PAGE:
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PJ Harvey Summed Up How Many People Feel About Brexit With A Powerful Poem At Glastonbury

"No man is an island entire of itself; every man is a piece of the continent, a part of the main."

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PJ Harvey stopped half way through her Glastonbury set this weekend to give a powerful speech about the EU Referendum.

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And it was one of the most poignant messages given out of all the acts who have spoken out about the result. She pulled out a poem by John Donne from 1624, called "No Man is an Island".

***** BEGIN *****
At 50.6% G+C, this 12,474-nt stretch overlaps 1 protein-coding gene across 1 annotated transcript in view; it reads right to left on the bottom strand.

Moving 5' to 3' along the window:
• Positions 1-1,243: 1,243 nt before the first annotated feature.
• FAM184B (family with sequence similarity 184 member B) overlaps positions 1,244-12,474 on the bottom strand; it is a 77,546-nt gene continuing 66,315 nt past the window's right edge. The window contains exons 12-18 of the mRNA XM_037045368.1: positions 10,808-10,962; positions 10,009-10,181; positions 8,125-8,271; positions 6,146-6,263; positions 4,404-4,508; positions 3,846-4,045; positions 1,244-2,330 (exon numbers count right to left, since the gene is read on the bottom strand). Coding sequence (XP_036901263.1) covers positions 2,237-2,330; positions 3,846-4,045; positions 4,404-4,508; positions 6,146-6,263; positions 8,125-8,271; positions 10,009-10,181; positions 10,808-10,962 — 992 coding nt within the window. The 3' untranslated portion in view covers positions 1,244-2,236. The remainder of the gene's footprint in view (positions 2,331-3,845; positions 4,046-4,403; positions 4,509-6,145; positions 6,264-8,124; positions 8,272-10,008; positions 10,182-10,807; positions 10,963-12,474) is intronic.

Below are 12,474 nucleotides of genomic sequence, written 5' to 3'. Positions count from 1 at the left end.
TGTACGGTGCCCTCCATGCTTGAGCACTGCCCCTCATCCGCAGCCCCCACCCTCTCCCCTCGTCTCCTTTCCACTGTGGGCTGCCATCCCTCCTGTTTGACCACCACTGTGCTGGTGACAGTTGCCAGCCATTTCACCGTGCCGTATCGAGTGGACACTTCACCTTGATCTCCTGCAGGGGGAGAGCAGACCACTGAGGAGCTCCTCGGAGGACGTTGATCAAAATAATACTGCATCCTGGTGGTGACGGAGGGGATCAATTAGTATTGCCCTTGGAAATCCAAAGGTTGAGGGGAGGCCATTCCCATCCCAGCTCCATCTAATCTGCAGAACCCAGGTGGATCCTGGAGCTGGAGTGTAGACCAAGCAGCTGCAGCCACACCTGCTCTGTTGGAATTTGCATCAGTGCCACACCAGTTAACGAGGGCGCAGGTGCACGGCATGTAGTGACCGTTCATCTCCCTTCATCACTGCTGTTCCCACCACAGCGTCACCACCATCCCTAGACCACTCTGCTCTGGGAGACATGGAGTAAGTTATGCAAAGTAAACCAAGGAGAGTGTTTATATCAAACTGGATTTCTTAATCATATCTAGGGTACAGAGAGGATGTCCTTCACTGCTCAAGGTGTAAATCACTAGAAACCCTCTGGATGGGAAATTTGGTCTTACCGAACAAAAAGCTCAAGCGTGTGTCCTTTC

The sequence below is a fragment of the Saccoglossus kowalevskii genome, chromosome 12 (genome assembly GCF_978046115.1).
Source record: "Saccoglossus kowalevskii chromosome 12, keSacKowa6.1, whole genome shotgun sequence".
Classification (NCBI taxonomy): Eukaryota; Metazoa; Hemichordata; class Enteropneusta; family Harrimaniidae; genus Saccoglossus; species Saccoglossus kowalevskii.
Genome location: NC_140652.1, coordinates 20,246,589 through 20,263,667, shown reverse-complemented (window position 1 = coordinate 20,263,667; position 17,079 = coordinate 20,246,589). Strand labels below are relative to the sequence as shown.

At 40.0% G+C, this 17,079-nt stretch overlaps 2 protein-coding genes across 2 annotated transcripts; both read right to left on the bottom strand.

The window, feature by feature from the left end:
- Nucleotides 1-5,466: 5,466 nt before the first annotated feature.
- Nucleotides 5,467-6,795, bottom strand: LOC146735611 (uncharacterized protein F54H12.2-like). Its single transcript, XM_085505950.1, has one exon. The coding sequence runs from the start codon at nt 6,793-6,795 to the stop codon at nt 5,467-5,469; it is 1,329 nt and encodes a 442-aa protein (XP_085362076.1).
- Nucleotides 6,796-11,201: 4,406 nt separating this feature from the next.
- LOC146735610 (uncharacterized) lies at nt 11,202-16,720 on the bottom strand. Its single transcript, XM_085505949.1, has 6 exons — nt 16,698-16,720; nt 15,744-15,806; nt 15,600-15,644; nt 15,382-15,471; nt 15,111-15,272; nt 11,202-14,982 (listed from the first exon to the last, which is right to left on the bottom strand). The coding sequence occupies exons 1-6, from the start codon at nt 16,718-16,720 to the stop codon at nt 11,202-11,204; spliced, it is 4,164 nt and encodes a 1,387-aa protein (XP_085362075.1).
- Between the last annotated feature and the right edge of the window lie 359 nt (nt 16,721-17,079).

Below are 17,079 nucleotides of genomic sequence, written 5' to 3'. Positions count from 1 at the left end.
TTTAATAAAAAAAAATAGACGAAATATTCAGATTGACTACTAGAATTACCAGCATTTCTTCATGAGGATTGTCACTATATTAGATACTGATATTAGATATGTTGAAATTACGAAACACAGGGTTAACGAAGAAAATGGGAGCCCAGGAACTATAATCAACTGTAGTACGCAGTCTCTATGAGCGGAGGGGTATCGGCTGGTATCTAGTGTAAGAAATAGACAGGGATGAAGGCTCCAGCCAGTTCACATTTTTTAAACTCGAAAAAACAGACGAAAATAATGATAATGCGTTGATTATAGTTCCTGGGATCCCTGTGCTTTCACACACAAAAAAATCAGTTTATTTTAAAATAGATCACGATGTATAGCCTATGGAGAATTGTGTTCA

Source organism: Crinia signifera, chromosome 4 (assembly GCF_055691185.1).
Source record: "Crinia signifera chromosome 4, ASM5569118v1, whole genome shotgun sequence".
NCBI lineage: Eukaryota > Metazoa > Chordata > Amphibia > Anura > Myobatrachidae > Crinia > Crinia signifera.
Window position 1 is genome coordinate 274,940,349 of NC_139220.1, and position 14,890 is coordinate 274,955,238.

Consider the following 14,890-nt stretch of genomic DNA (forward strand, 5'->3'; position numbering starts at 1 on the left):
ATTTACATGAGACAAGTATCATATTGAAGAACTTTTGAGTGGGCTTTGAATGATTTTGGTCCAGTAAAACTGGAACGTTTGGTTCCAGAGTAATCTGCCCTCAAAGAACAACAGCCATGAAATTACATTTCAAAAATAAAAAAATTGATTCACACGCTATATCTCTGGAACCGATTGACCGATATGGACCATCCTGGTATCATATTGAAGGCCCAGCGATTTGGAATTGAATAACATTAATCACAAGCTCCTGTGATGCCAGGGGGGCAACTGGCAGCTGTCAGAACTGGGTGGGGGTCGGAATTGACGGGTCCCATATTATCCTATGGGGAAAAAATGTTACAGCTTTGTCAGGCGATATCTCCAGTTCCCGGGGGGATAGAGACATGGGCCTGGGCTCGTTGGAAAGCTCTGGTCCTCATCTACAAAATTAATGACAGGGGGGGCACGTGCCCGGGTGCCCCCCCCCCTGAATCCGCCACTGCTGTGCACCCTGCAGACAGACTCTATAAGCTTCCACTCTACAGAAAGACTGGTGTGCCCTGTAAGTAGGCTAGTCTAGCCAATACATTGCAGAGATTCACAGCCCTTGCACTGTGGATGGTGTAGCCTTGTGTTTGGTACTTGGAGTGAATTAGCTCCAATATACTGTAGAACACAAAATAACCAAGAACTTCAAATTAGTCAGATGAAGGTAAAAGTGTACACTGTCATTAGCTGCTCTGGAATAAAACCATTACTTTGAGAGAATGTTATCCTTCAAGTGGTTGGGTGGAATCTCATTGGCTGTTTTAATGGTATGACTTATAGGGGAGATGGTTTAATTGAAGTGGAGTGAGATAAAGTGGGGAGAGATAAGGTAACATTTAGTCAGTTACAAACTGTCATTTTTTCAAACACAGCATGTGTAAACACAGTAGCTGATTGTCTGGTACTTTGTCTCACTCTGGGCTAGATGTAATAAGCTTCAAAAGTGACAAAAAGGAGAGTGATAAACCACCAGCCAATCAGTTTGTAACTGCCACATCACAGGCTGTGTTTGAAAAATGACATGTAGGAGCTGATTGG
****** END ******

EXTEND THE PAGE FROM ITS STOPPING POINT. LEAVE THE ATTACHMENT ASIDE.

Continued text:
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Harvey told the crowd midway through her set at Down the Rabbit Hole: "Today has been a very strange for a lot of us here, and I would like to share with you a piece that was written by the English poet John Donne in 1624."

She then read out the poem without comment. It reads in full:

No man is an island entire of itself; every man
is a piece of the continent, a part of the main;
if a clod be washed away by the sea, Europe
is the less, as well as if a promontory were, as
well as any manner of thy friends or of thine
own were; any man's death diminishes me,
because I am involved in mankind.
And therefore never send to know for whom
the bell tolls; it tolls for thee.

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And the poem obviously meant a lot to her as she later read it again during her set on The Other Stage on Sunday.

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